Nuclear Security and Pan American Games

13 July 2007
© IAEASeats in Brazil's famed Maracan' Stadium, one of the largest in the world, will soon be filled with over 80,000 spectators when the 15th Pan American Games begin on 13 July 2007 in Rio de Janeiro.  With over 6,000 athletes from over 40 countries in the Americas, public security is vital.Guns, guards and gates are no longer enough.  Major international public events must confront a  new challenge: the possibility of criminal acts using nuclear and other radioactive materials.  In cooperation with the IAEA, Brazil is making nuclear security an integral part of its approach to the Games.With guidance from IAEA experts, Brazil's Nuclear Energy Commission (CNEN), trained and equipped enforcement authorities to measure and detect radioactive material.  By arming front line officers with Personal Radiation Detectors, a new level of specialized protection is added and security is enhanced.Professionals from the nuclear as well as the security fields must combine their skills to mitigate against the threat of malicious acts  using nuclear and other radioactive materials. CNEN scientists and Brazilian security officers apply their varied expertise to venue entry points at the Rio Center.The basics of nuclear security are prevention, detection, and response.  Preventions includes the protection of nuclear materials, installations, and transport. Detection reduces the possibility of malicious acts. Experts equipped with covert detectors tucked in rucksacks, are able to unobtrusively monitor radiation levels amongst large crowds.Response to any case of detection creates an unusual but highly effective marriage between groups like scientists and police, radiation experts and customs officers.  A coordinated effort allows for a quick and comprehensive response.With nuclear security measures in place, Brazil stands ready for the Games to begin.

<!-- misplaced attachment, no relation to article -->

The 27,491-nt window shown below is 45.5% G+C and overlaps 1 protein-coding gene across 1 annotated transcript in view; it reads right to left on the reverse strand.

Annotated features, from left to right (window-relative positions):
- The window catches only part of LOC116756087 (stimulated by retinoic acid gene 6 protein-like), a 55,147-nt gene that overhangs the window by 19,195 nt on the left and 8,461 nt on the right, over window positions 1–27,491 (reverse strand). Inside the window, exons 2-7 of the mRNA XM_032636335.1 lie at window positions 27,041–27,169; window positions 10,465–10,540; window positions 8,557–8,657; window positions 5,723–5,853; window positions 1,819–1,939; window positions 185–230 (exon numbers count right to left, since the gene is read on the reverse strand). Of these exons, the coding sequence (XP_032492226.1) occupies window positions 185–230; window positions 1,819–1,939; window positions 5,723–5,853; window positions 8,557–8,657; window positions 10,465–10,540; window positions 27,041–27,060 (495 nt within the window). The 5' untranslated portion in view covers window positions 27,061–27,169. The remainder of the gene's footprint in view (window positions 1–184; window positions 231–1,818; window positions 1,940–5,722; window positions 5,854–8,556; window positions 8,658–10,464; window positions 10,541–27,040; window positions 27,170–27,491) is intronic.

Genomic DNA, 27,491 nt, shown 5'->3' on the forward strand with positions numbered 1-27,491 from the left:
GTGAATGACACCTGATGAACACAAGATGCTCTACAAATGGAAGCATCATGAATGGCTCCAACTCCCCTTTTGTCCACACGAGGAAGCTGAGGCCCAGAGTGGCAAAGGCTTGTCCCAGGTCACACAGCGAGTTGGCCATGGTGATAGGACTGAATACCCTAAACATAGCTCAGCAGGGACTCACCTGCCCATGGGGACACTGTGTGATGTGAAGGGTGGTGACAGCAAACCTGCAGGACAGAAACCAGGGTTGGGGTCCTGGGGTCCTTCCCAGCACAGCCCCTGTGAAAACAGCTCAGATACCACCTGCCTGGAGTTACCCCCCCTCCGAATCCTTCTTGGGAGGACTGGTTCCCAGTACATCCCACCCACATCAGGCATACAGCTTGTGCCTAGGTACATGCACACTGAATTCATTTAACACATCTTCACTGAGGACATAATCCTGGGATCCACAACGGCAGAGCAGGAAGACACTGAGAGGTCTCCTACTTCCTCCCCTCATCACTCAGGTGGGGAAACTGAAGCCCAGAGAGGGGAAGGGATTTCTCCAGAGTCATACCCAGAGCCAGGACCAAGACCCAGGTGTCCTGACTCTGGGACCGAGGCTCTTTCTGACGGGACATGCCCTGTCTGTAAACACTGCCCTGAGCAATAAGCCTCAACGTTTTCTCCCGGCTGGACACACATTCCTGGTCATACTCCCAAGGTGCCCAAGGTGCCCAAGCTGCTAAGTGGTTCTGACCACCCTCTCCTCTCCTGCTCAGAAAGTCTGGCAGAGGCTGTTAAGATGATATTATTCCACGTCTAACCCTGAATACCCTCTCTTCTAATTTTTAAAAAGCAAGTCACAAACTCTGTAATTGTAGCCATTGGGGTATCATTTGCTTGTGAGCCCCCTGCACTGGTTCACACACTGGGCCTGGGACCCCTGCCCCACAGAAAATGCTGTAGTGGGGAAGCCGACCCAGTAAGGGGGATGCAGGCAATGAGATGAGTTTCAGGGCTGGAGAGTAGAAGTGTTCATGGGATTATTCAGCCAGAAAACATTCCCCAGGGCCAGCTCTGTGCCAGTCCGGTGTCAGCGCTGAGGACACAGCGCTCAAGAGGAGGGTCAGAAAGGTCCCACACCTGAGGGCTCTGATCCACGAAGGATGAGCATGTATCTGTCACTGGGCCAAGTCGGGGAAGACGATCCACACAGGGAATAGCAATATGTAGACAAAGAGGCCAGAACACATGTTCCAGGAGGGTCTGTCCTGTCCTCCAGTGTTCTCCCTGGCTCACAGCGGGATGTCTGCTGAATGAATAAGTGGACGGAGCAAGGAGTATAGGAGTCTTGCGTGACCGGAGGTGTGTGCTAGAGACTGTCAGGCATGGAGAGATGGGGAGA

Last update: 18 October 2014